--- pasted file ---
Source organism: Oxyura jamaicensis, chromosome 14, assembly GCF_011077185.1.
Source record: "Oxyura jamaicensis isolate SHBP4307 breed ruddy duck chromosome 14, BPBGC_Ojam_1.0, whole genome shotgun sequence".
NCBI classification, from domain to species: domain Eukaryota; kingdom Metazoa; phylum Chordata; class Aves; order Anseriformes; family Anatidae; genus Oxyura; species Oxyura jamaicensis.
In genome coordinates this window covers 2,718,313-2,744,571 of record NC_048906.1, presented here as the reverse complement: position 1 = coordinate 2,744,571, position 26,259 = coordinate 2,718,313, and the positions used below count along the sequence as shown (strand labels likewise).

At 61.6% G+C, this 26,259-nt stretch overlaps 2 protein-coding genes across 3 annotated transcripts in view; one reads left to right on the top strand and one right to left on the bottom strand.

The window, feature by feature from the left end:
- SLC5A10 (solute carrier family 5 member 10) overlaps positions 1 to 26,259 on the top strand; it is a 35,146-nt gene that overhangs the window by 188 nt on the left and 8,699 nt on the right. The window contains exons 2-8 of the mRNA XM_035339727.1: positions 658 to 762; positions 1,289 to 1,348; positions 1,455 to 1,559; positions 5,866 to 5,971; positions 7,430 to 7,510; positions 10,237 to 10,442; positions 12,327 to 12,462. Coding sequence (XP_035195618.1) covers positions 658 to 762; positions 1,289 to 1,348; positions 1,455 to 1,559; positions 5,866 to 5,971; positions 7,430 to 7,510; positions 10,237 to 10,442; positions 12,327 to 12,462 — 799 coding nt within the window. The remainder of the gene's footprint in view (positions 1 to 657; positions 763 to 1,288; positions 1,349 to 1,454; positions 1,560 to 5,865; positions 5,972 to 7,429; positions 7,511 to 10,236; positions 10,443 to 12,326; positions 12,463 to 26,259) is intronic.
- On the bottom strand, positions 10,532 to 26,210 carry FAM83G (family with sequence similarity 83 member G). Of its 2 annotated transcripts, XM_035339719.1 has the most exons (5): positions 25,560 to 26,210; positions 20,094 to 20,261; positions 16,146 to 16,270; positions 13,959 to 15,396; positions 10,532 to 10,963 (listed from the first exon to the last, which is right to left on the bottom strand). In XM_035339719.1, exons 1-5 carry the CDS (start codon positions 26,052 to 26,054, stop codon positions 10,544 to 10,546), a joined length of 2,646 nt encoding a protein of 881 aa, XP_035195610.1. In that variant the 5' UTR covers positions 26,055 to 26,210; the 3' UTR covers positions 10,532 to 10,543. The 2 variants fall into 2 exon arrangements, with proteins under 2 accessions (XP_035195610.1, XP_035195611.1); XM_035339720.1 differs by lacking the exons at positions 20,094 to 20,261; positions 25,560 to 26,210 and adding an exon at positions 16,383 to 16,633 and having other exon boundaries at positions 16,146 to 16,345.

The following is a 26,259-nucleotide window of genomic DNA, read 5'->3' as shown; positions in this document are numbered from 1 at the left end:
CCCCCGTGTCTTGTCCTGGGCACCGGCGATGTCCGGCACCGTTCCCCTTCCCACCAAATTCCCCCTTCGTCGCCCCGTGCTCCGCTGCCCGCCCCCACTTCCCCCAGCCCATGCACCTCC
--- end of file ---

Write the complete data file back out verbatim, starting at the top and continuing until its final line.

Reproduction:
Source organism: Oxyura jamaicensis, chromosome 14, assembly GCF_011077185.1.
Source record: "Oxyura jamaicensis isolate SHBP4307 breed ruddy duck chromosome 14, BPBGC_Ojam_1.0, whole genome shotgun sequence".
NCBI classification, from domain to species: domain Eukaryota; kingdom Metazoa; phylum Chordata; class Aves; order Anseriformes; family Anatidae; genus Oxyura; species Oxyura jamaicensis.
In genome coordinates this window covers 2,718,313-2,744,571 of record NC_048906.1, presented here as the reverse complement: position 1 = coordinate 2,744,571, position 26,259 = coordinate 2,718,313, and the positions used below count along the sequence as shown (strand labels likewise).

At 61.6% G+C, this 26,259-nt stretch overlaps 2 protein-coding genes across 3 annotated transcripts in view; one reads left to right on the top strand and one right to left on the bottom strand.

The window, feature by feature from the left end:
- SLC5A10 (solute carrier family 5 member 10) overlaps positions 1 to 26,259 on the top strand; it is a 35,146-nt gene that overhangs the window by 188 nt on the left and 8,699 nt on the right. The window contains exons 2-8 of the mRNA XM_035339727.1: positions 658 to 762; positions 1,289 to 1,348; positions 1,455 to 1,559; positions 5,866 to 5,971; positions 7,430 to 7,510; positions 10,237 to 10,442; positions 12,327 to 12,462. Coding sequence (XP_035195618.1) covers positions 658 to 762; positions 1,289 to 1,348; positions 1,455 to 1,559; positions 5,866 to 5,971; positions 7,430 to 7,510; positions 10,237 to 10,442; positions 12,327 to 12,462 — 799 coding nt within the window. The remainder of the gene's footprint in view (positions 1 to 657; positions 763 to 1,288; positions 1,349 to 1,454; positions 1,560 to 5,865; positions 5,972 to 7,429; positions 7,511 to 10,236; positions 10,443 to 12,326; positions 12,463 to 26,259) is intronic.
- On the bottom strand, positions 10,532 to 26,210 carry FAM83G (family with sequence similarity 83 member G). Of its 2 annotated transcripts, XM_035339719.1 has the most exons (5): positions 25,560 to 26,210; positions 20,094 to 20,261; positions 16,146 to 16,270; positions 13,959 to 15,396; positions 10,532 to 10,963 (listed from the first exon to the last, which is right to left on the bottom strand). In XM_035339719.1, exons 1-5 carry the CDS (start codon positions 26,052 to 26,054, stop codon positions 10,544 to 10,546), a joined length of 2,646 nt encoding a protein of 881 aa, XP_035195610.1. In that variant the 5' UTR covers positions 26,055 to 26,210; the 3' UTR covers positions 10,532 to 10,543. The 2 variants fall into 2 exon arrangements, with proteins under 2 accessions (XP_035195610.1, XP_035195611.1); XM_035339720.1 differs by lacking the exons at positions 20,094 to 20,261; positions 25,560 to 26,210 and adding an exon at positions 16,383 to 16,633 and having other exon boundaries at positions 16,146 to 16,345.

The following is a 26,259-nucleotide window of genomic DNA, read 5'->3' as shown; positions in this document are numbered from 1 at the left end:
CCCCCGTGTCTTGTCCTGGGCACCGGCGATGTCCGGCACCGTTCCCCTTCCCACCAAATTCCCCCTTCGTCGCCCCGTGCTCCGCTGCCCGCCCCCACTTCCCCCAGCCCATGCACCTCC